Let me second Ross Douthat’s plug for TAC contributor Michael Brendan Dougherty’s foray into baseball writing. When I hear the ping of Michael’s link-rich email newsletter “The Slurve” hitting my inbox each morning, a smile crosses my face, coffee touches my lips—and my day begins aright.
Ross considerately takes issue, however, with Michael’s argument in The Daily Beast that Major League Baseball is in the midst of a “golden age.” Ross raises a few red flags: is the steroid era truly behind us? Is sabermetrically-driven efficiency-seeking making the sport less fun to watch? And what about this expanded playoff system with its two additional wildcard slots?
About the latter, Ross writes:
[L]ast year’s postseason — in which one of the two sudden-death games was tilted by an umpire’s lousy call, and that game’s winner, St. Louis, came within a Barry Zito masterpiece of representing the National League in the World Series — was exactly the kind of outcome I expected: Far from giving division winners some massive advantage (just ask the Washington Nationals about that) or putting an extra small-market Cinderella in the postseason, the additional wild card provided a safety net for a big-market team having a down year, and then that team proceeded to knock off a team that would have finished ten games ahead of them had they shared a division.
Initially, and even after the conclusion of the 2012 postseason, I shared Ross’s disdain for the second wildcard. The fashion in which the superior club—the Atlanta Braves—lost to the St. Louis Cardinals in an umpired-marred single elimination game was an ugly thing to watch. But over the winter, I had second thoughts.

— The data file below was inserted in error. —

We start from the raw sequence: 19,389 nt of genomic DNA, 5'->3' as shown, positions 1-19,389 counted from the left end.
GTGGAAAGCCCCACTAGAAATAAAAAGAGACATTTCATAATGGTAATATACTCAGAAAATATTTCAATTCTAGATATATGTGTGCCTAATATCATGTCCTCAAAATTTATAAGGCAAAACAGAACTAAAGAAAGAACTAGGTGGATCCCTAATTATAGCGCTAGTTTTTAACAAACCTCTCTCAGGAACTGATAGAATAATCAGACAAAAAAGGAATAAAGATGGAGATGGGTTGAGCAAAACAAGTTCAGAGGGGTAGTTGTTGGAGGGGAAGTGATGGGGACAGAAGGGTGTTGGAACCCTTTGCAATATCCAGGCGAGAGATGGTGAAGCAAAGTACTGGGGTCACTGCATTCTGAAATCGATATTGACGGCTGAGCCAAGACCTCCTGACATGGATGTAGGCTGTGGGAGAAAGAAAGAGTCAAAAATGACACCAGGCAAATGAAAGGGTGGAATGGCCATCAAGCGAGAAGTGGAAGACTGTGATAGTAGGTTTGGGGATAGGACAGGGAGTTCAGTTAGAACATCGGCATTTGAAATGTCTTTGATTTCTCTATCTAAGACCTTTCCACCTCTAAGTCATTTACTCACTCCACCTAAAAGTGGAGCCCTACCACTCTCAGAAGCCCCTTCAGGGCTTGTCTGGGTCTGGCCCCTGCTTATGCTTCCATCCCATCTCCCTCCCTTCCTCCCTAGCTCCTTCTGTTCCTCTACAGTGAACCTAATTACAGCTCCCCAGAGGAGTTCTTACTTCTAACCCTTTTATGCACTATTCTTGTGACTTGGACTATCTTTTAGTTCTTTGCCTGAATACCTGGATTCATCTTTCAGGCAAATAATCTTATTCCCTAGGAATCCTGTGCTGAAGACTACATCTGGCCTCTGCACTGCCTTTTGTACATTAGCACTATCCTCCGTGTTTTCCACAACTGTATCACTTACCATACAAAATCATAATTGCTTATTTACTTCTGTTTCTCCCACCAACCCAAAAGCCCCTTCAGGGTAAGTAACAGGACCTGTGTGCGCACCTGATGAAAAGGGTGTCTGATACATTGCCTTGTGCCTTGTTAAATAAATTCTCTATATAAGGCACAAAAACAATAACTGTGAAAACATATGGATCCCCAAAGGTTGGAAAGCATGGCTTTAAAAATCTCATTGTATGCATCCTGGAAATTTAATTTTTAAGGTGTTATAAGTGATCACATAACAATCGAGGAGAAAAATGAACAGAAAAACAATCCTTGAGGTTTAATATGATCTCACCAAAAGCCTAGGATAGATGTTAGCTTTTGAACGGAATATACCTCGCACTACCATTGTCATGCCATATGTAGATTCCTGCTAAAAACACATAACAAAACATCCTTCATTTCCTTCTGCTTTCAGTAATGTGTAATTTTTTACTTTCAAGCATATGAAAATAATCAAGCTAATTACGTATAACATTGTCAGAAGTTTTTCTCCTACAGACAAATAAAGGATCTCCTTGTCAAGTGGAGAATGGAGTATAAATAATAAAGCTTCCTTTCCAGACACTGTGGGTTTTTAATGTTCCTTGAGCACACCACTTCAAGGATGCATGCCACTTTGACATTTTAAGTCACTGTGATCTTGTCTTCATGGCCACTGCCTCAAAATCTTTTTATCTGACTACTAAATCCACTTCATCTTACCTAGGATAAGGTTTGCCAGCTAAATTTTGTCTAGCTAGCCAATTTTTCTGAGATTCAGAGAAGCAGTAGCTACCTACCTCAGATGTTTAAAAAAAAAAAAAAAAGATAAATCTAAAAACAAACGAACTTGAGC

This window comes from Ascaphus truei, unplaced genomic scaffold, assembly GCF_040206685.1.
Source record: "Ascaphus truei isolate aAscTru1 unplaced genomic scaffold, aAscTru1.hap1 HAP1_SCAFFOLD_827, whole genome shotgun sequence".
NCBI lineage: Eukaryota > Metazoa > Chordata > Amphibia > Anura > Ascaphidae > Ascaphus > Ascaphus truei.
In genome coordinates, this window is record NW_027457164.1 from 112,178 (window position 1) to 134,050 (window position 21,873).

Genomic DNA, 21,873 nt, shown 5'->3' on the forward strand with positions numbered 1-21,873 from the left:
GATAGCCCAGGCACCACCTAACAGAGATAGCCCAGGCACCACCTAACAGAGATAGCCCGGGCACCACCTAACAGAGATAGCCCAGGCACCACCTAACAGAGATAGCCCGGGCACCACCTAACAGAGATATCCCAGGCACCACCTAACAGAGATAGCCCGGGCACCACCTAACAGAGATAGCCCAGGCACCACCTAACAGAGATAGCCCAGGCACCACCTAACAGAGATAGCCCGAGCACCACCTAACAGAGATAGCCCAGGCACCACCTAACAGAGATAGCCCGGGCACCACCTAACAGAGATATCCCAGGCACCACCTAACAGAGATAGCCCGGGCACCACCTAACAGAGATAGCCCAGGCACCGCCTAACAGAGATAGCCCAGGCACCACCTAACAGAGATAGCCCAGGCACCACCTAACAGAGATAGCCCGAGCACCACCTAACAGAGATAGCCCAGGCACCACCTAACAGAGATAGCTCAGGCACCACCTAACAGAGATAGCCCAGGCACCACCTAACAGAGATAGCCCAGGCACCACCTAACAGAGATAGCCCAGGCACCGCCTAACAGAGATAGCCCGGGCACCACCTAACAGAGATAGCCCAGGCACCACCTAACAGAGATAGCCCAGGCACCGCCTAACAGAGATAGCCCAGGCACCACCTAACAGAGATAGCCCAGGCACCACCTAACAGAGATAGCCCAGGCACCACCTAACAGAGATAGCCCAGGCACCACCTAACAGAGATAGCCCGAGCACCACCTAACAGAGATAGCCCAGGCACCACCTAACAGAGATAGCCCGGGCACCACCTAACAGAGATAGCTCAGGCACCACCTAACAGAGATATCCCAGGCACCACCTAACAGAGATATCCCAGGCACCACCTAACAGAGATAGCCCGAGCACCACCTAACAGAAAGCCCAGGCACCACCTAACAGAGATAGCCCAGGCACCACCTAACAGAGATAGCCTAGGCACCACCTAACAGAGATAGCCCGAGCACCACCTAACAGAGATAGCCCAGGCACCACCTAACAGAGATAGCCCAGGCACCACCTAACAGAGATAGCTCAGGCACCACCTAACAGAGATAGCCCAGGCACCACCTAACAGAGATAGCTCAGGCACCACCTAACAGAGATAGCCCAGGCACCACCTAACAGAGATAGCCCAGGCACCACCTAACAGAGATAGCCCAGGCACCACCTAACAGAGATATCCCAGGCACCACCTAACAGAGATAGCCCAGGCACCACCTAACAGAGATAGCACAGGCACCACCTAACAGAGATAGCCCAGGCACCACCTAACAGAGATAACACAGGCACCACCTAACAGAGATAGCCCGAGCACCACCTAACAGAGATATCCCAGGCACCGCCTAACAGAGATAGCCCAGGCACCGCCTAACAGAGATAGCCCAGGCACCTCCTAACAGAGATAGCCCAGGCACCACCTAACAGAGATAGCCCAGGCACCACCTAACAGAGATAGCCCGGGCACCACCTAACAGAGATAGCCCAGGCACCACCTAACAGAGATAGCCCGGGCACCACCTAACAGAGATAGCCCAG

Those second thoughts go like this:
Baseball purists’ original argument against the wildcard system, instituted in 1994, was that it diluted the significance of winning a division outright. In a just world, this argument goes, a team that proves its mettle over the course of a marathon six-month season should not be subject to the any-given-day arbitrariness of competing against an inferior team in a short five-game series.
Under the new playoff system that began last year, the significance of winning one’s division is not fully restored to the status quo ante 1994, but it’s hard to deny that there’s been at least a partial restoration. Ross writes that the new system doesn’t offer division winners a “massive advantage” and offers the fate of the Washington Nationals, who lost to the second-wildcard Cardinals in NLDS Game 5, as an example.
As a fan of the Philadelphia Phillies, my response is obvious: was the fate of the Nationals any worse than that of 2011’s Phillies, who lost in Game 5 to the Cardinals under the old wildcard system? Measured by regular-season wins, both the ’11 Phillies and ’12 Nats were the best team in baseball—and yet both were eliminated by those lucky (dammit!) Cards.
In that sense, the expanded playoffs are no worse than the old system.
I would argue that they’re better, for this reason: despite a heartbreaking loss to the Cardinals last October, wouldn’t you have preferred the position of the Washington Nationals as opposed to that of the Braves? Sure, they won 94 regular-season games, compared to the Cardinals’ 88. Was it a fair outcome for the Braves to have been knocked out by the Cardinals in just a single game? No; it wasn’t.
Do you know what the Braves could have done to potentially avoid that outcome?
Win their division.
I’ll agree with Ross that division winners don’t have a “massive” advantage—but it seems to me they have a decided one.
They’re assured at least three games against a hot wildcard upstart, not merely one.
Ideally, I’d like there to be no wildcards at all. But Major League Baseball obviously will never return to that playoff system. That being the case, I’ll take this new one.